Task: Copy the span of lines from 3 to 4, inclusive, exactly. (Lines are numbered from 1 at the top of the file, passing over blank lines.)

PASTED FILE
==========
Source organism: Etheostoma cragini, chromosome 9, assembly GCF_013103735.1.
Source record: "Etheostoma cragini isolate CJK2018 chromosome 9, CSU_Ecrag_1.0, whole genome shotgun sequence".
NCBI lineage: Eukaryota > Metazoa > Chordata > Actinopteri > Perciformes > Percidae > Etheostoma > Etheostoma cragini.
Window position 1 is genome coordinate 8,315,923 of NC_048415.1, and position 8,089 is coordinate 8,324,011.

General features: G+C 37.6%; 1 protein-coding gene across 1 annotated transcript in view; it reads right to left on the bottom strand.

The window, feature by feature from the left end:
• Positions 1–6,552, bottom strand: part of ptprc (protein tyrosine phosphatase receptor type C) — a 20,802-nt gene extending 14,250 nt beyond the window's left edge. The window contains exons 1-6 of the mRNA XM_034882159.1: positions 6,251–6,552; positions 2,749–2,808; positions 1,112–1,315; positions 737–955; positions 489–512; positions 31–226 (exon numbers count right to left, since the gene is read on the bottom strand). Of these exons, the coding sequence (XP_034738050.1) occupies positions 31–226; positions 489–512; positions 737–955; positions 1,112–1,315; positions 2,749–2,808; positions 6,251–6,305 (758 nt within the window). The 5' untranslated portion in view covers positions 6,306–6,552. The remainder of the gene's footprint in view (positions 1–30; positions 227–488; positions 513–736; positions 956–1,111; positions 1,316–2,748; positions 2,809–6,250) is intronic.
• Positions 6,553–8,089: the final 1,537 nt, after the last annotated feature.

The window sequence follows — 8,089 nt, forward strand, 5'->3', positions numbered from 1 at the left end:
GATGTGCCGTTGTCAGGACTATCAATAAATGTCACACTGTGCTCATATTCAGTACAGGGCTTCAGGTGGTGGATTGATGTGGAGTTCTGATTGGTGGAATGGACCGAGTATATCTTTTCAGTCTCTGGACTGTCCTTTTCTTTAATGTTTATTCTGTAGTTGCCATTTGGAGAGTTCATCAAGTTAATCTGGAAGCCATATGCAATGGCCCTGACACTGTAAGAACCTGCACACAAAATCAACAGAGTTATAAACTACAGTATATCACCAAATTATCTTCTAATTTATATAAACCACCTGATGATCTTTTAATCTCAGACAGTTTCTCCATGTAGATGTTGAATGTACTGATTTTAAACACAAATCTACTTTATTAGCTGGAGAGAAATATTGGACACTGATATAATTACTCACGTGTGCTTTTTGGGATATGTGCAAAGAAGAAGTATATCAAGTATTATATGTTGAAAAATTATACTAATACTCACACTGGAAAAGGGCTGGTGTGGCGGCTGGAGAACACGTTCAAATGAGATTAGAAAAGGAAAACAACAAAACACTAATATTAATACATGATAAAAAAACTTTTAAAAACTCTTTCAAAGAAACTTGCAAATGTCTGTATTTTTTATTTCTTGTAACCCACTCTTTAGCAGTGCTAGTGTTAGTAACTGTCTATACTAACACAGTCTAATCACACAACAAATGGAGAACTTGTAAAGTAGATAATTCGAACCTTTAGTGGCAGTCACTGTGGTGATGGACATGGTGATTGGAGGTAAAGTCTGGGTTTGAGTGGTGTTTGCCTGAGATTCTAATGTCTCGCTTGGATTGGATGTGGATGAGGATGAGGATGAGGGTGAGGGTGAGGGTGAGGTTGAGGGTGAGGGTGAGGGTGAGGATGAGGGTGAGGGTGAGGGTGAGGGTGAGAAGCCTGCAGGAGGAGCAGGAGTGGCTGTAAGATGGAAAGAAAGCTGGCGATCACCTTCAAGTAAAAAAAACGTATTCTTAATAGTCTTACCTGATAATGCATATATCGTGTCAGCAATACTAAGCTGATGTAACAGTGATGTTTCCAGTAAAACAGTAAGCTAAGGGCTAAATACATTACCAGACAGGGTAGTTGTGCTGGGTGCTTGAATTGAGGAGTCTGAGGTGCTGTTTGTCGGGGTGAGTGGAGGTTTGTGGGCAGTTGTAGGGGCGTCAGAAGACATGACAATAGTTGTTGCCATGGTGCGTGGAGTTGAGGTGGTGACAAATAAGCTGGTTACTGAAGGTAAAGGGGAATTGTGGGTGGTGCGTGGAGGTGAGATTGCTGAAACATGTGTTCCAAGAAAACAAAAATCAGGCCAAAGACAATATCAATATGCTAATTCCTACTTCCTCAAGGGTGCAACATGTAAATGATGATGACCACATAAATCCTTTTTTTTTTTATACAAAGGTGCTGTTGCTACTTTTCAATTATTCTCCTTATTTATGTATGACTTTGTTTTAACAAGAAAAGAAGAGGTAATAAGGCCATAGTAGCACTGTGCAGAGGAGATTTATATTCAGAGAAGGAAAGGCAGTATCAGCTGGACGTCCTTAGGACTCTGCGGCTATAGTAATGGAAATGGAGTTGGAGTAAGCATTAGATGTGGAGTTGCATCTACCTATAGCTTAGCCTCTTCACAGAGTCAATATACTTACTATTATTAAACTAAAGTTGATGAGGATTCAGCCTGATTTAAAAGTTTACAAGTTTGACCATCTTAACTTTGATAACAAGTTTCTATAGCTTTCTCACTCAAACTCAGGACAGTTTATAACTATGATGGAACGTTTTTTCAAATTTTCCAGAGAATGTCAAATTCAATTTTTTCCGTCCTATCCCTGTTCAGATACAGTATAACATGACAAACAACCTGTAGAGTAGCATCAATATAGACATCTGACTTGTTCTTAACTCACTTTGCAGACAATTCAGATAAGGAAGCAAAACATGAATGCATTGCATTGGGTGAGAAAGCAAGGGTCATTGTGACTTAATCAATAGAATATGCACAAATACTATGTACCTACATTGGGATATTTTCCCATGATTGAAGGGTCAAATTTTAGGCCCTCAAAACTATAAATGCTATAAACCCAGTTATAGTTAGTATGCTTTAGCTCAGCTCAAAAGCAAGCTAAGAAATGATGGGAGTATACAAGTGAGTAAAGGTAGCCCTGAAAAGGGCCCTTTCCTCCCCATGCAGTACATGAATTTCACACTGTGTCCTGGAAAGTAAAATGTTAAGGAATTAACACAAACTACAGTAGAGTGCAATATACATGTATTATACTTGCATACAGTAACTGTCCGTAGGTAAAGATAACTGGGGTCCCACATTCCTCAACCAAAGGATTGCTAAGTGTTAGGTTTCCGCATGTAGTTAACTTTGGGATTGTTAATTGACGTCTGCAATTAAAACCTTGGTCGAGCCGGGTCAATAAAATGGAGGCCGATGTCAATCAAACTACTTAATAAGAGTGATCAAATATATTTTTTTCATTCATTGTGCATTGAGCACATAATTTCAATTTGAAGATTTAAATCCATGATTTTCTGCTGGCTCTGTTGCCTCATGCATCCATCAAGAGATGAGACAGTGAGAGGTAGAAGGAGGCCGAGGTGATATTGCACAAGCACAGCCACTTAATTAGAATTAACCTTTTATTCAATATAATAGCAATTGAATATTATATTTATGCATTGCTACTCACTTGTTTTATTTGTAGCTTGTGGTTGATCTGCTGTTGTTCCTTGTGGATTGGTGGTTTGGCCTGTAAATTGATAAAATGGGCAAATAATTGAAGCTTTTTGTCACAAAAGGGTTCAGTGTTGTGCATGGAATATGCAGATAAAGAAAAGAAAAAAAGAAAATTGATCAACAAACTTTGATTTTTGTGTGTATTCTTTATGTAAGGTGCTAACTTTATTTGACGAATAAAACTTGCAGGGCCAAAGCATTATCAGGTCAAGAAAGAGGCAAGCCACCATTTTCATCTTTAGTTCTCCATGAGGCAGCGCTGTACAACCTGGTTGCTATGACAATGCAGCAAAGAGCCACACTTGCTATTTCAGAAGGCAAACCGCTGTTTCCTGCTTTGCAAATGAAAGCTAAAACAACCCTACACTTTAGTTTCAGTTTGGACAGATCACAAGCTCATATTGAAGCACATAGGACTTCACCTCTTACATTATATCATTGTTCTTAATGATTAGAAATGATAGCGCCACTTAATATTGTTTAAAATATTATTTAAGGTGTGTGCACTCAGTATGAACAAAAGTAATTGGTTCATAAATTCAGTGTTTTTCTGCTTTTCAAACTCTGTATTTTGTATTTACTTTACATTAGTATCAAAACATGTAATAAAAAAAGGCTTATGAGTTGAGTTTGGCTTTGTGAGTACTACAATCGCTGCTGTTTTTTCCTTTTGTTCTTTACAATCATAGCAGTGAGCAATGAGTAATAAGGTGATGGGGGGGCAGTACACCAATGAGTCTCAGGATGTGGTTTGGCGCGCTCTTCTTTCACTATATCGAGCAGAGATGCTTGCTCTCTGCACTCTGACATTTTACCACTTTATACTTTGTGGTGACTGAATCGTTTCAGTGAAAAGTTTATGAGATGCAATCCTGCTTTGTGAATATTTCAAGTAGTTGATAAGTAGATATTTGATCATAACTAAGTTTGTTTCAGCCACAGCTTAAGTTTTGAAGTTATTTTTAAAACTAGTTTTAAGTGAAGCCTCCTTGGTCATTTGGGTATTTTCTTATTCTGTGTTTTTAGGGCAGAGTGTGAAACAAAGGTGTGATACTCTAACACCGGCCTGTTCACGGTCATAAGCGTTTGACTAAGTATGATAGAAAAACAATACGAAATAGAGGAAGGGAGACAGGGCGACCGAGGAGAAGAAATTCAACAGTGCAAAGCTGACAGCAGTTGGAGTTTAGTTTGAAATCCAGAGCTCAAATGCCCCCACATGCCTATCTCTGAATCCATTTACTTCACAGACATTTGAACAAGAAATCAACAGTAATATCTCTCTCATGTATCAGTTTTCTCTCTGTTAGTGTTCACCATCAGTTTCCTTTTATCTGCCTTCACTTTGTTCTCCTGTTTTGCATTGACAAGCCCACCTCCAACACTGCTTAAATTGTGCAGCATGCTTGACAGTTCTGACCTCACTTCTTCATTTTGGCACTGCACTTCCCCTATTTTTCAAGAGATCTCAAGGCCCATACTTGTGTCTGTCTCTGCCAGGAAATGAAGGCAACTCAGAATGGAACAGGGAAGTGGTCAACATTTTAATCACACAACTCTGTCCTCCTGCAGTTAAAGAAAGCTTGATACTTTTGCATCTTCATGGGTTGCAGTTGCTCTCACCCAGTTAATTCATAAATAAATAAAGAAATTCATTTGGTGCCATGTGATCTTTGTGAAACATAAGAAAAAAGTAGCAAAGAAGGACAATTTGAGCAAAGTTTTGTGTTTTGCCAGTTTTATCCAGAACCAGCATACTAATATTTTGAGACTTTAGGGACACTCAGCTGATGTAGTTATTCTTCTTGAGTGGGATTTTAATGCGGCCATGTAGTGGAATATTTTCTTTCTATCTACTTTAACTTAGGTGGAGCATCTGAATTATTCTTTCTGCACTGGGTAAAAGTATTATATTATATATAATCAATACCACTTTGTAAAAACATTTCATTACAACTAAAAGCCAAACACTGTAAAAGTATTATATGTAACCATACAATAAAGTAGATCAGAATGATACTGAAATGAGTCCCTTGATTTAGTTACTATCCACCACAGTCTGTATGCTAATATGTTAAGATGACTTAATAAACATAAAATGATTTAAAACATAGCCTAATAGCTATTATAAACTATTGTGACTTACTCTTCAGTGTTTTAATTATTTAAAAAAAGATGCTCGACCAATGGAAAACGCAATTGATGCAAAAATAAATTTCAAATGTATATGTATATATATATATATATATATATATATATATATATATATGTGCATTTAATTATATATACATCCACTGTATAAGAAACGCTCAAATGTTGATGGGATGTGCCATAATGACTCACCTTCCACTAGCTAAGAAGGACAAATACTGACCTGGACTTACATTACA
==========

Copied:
NCBI lineage: Eukaryota > Metazoa > Chordata > Actinopteri > Perciformes > Percidae > Etheostoma > Etheostoma cragini.
Window position 1 is genome coordinate 8,315,923 of NC_048415.1, and position 8,089 is coordinate 8,324,011.